The R/V Knorr is sailing for the last time after nearly 1.4 million miles on the sea. The famous vessel has crossed the equator over 43 times.
The Knorr pulled into port on Wednesday after 44 years of great oceanic discoveries. The Knorr was the vessel to discover the wreckage of the RMS Titanic and also many other oceanic and biological wonders.
In recent ocean news, there was a man who caught a giant lobster. According to a report by the Inquisitr, the man caught a giant lobster, befriended it, then released it back into the ocean.
“It’s the end of an era,” said Knorr captain Sheasley, who has steered the ship through 70-foot seas, hurricanes, and treacherous waters. “It’s hard to really, fully comprehend that this is it.” Retired Navy Rear Admiral Richard Pittenger said the Knorr is a “victim of federal agencies intent on downsizing the fleet.”
“We all have a lot of blood, sweat, and tears that have gone into keeping this ship running,” he said as he watched the Knorr sail in. “It’s a sad day.”
The Knorr going into retirement marks a sad reality: the government’s budget cuts and shifting priorities. The Knorr was one of seven global academic ships that could be used for research and exploration in almost any environment.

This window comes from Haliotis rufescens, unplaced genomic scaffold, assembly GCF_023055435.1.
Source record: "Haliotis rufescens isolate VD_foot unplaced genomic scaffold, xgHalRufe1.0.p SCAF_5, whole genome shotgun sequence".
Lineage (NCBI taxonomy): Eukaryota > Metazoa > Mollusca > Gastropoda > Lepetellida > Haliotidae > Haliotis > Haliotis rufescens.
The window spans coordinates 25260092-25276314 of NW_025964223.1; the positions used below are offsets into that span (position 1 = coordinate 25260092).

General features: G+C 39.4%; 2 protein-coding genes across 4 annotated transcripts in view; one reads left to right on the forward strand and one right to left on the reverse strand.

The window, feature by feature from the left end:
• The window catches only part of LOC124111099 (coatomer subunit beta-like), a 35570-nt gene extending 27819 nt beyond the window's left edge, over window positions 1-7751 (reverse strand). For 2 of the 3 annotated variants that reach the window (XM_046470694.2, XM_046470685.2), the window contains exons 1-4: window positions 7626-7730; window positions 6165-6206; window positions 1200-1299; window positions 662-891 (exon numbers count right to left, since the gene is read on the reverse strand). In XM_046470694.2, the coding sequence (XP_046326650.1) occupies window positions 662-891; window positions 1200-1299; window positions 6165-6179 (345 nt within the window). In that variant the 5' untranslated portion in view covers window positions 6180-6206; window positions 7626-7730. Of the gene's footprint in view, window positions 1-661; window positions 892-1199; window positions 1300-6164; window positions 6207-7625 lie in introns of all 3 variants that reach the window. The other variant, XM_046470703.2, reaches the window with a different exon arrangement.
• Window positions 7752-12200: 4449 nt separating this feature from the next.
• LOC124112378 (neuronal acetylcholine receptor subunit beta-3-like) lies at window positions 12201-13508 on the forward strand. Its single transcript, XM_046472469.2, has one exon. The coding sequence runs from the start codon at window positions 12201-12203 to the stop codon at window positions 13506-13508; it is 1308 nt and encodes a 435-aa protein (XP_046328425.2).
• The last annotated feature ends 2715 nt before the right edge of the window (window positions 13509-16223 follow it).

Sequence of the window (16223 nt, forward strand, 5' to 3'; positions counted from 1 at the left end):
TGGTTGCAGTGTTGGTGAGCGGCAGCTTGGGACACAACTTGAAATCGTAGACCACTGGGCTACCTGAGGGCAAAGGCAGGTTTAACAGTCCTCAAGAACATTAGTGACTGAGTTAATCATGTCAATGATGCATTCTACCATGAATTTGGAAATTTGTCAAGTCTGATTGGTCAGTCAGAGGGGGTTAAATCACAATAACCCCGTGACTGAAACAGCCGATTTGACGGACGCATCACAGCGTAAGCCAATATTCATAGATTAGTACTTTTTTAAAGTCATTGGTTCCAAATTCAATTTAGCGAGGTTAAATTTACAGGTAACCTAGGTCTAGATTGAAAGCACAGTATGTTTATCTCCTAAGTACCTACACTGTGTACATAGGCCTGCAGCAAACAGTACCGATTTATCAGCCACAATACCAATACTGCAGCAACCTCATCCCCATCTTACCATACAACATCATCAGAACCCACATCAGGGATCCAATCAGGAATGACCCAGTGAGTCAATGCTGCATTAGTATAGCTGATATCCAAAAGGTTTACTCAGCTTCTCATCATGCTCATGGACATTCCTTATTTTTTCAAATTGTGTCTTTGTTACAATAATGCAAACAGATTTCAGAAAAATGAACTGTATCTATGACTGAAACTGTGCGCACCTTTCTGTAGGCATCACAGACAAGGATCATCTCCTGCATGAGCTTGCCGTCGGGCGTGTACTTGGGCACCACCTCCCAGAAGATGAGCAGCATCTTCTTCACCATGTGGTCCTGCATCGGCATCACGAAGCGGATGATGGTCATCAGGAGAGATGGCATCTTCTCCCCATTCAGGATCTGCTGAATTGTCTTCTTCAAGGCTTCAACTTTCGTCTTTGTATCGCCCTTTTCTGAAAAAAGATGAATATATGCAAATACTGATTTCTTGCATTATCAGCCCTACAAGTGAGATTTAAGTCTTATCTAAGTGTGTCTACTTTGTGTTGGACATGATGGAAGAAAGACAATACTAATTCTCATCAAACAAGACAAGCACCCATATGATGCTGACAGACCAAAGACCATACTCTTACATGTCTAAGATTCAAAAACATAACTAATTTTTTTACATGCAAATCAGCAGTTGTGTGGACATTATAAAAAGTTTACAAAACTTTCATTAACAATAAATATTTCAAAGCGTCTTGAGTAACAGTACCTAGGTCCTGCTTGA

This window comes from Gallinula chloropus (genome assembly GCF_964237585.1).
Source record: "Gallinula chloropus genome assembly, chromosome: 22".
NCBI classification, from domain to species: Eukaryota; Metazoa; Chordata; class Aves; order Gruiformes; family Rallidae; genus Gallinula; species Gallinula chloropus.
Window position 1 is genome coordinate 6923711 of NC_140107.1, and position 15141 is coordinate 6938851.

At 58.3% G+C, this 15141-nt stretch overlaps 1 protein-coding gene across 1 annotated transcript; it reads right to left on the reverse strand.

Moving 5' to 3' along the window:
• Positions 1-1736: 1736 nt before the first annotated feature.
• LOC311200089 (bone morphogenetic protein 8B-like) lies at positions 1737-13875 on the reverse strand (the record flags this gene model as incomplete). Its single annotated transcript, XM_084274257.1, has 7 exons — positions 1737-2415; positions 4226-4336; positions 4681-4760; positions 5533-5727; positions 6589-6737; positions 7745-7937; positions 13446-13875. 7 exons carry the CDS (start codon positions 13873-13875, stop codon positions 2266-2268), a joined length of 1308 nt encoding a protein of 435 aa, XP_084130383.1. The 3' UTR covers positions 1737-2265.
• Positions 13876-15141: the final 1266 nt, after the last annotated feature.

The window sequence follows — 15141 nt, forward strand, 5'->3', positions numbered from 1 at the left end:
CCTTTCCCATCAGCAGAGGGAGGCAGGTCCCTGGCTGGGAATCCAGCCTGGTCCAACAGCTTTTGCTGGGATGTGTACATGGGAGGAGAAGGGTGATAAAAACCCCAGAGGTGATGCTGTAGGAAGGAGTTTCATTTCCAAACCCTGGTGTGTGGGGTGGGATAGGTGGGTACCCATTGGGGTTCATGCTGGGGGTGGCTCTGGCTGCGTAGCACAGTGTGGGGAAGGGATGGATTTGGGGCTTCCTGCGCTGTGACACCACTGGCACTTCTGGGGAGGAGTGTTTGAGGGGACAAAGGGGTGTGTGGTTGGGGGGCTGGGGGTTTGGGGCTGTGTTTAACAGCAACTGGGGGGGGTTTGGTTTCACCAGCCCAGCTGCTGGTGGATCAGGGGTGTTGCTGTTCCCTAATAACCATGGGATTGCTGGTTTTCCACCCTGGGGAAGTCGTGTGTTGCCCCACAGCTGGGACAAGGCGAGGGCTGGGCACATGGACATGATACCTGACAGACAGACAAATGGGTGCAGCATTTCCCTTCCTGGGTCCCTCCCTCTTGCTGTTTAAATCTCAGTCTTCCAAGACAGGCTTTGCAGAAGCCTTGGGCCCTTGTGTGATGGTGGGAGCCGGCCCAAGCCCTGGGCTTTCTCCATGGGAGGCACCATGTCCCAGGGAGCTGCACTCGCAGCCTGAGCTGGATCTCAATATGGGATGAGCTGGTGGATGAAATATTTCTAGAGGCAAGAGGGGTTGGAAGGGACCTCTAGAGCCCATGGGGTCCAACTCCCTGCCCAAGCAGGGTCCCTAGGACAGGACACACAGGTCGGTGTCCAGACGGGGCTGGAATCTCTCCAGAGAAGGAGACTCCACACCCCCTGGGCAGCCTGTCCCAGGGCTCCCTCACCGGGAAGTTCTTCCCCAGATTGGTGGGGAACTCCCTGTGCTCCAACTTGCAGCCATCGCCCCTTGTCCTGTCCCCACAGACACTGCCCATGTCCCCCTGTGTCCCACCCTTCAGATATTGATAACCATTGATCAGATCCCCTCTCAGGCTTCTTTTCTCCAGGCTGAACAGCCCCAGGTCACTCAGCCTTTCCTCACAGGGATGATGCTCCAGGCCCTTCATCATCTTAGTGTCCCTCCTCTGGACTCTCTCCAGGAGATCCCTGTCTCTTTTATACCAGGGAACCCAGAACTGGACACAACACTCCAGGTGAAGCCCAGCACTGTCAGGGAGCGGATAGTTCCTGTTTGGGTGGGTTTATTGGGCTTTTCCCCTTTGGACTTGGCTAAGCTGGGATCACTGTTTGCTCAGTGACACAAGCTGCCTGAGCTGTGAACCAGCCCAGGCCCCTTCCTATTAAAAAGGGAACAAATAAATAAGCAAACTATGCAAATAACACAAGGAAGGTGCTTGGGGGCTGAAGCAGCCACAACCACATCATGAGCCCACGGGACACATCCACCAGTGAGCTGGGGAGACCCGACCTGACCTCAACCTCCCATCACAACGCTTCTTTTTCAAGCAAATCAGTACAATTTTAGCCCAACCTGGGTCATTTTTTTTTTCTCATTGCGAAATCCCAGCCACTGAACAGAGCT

“We’re losing science,” said Susan Avery, president of Woods Hole Oceanographic Institution, which has operated the Knorr as the flagship of its small fleet since 1970. “What we’re losing is the capacity to speed up our understanding and knowledge of a changing ocean. People don’t realize that our whole climate system depends on the ocean.”
The Knorr and its sister ship, the R/V Melville, will be replaced with smaller, less well-equipped vessels. The R/V Armstrong will replace Knorr, a more efficient vessel with more sophisticated technology, but it cannot hold as many crew members, scientists, or equipment.
This replacement has already impacted current studies and will also impact future studies. “The future of this research is about as uncertain now as the future of the Knorr,” said Jim Broda, a senior research specialist aboard the ship who designed the long core system. “It would take millions of dollars to put this on another ship.”
“There are so many memories,” said Dutch Wegman, an engineer on Knorr who spent many years looking after the ship. “It’s like losing a best friend.”
When the Knorr was docked, several signs were hung on the ship. One read: “For sale.” Another read: “1,360,630 miles for science.” Lastly: “So long old girl.”
[Image via NASA]